The Saturday afternoon scene in Athens is a quintessential snapshot of how big-time football has come to dominate so much of college life in America. But there are no apologies offered for that on this campus. Because if the university celebrates its athletes lavishly, it also spares no expense in giving them the best academic support that money can buy.

And, according to the latest tally from the U.S. Department of Education, it's paying off.

For most of the season, the Georgia Bulldogs had the best graduation rate-67 percent-of any team in the Associated Press top-ten poll of Division 1 football. Although graduation rates tend to fluctuate from year to year, that was 13 percentage points higher than the national average of 54 percent, and put the Bulldogs well ahead of such football powerhouses as Texas, with a 19 percent graduation rate, the University of Southern California (45 percent), and Michigan (50 percent). With a ranking by U.S. News and World Report as one of the nation's top-20 public universities, Georgia prides itself on being an institution that increasingly excels in both academics and athletics.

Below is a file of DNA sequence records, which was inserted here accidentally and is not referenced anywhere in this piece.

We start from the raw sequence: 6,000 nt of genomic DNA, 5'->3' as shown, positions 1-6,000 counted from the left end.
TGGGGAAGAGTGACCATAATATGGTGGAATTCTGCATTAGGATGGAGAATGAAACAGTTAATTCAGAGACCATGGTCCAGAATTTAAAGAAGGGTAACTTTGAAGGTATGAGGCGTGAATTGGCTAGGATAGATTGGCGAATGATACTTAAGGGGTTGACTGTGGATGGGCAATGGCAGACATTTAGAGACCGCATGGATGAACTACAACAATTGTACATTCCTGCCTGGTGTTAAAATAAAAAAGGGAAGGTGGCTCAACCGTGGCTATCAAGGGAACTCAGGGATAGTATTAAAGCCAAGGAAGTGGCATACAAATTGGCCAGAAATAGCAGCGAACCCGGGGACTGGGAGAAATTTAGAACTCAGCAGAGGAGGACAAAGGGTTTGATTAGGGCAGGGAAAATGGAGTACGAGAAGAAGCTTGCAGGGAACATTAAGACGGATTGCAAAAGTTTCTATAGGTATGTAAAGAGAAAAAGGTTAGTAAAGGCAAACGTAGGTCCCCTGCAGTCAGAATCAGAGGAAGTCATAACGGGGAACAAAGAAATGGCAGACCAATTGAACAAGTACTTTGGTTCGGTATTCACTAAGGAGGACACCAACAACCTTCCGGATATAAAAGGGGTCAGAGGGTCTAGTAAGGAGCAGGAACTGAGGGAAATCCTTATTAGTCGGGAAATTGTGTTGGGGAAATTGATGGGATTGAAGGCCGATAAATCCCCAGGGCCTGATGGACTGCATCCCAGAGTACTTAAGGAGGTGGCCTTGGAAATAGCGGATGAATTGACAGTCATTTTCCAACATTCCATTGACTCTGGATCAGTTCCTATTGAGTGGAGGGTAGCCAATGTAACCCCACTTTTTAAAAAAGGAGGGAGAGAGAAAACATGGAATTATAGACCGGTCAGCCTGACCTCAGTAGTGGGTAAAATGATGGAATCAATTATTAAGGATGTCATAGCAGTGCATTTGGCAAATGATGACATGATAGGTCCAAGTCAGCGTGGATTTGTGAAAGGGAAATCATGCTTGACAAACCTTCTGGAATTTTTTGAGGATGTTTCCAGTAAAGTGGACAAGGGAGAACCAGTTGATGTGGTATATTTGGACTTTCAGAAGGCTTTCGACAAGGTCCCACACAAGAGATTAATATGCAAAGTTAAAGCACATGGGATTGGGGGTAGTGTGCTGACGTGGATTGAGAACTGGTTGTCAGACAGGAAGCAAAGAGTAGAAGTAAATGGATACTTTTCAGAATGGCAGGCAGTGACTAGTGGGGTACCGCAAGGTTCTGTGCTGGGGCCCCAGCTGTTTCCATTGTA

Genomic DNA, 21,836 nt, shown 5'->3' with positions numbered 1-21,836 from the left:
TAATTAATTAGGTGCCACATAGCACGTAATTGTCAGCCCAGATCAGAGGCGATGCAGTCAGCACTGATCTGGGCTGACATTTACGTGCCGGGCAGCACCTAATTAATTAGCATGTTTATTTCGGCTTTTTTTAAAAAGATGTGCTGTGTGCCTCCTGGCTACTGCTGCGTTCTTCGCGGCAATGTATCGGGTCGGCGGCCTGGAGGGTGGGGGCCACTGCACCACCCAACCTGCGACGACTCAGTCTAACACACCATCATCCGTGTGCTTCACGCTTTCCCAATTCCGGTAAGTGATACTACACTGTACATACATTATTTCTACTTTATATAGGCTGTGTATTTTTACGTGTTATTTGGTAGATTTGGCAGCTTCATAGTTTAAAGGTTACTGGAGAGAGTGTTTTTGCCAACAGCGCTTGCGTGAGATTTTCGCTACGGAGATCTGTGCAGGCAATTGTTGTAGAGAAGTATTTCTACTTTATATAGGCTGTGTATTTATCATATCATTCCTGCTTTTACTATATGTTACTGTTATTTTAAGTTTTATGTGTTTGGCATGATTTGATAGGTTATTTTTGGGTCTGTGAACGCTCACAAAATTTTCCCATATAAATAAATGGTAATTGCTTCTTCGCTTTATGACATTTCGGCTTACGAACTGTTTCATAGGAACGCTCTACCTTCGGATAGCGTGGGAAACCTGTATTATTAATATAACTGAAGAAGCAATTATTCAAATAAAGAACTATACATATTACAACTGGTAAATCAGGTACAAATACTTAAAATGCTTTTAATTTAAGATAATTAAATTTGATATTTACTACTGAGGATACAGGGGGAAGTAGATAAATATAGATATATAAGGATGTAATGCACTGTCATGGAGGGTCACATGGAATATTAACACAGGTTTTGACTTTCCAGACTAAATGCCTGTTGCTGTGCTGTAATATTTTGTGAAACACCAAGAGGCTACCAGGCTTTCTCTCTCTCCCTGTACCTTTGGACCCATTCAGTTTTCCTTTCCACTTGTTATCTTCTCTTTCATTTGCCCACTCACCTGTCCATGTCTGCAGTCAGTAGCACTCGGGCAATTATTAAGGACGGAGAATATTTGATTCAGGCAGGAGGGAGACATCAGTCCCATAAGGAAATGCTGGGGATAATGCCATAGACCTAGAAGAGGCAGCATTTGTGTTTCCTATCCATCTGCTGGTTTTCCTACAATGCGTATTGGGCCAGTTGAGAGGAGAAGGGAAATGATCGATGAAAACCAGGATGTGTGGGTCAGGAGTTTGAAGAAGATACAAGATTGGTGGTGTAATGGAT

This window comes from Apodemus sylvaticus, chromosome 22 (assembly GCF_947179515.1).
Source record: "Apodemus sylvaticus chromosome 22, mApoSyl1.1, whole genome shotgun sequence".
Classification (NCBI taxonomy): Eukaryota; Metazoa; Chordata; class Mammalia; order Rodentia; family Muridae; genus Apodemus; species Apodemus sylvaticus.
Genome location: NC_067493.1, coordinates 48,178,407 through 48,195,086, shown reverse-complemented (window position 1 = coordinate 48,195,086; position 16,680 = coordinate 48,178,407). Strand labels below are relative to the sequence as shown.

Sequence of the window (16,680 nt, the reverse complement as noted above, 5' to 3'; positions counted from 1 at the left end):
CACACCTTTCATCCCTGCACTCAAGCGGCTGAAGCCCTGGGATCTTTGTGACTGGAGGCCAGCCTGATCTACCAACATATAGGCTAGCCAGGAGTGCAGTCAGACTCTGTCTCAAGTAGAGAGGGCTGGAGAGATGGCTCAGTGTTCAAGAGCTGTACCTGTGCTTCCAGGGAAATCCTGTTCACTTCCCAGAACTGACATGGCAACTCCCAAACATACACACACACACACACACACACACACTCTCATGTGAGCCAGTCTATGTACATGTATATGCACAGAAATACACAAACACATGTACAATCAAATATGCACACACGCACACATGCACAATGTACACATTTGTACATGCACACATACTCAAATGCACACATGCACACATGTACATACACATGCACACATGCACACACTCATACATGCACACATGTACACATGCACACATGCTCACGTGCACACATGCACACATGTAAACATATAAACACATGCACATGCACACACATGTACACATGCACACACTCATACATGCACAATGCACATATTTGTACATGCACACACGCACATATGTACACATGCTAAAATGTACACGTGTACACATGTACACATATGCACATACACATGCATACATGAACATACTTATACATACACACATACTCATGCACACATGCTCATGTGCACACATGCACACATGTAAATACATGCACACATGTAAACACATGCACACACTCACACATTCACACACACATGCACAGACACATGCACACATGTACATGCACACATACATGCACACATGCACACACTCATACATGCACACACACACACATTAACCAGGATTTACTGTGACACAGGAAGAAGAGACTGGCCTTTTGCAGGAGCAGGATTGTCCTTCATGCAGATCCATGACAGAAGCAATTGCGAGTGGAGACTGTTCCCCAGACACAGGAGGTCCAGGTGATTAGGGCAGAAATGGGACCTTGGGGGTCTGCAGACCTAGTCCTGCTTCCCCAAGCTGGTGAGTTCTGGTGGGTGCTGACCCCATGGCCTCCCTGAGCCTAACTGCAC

It offers some evidence that the NCAA is justified in claiming that athletes are performing better academically as a result of reforms instituted over the past two decades. But while the improvements in 2003 for collegiate sports as a whole are promising, yielding the highest graduation rates since statistics were first kept in 1984, the picture is complicated by the numbers attached to the big-money sports, football and basketball.

When scholarship athletes in all sports are included, 62 percent of those who entered colleges and universities six years ago graduated last year-three percentage points higher than the student body as a whole. But when the big-revenue sports are broken out, the numbers fall noticeably. Among all football players, 54 percent graduated, but the rate for African American football players was 49 percent. The overall rate for Division 1 male basketball players was 44 percent, but for African American males it was just 41 percent.

Moreover, there are statistics showing that 57 universities in Division 1 have not graduated a single black male basketball player in the past ten years.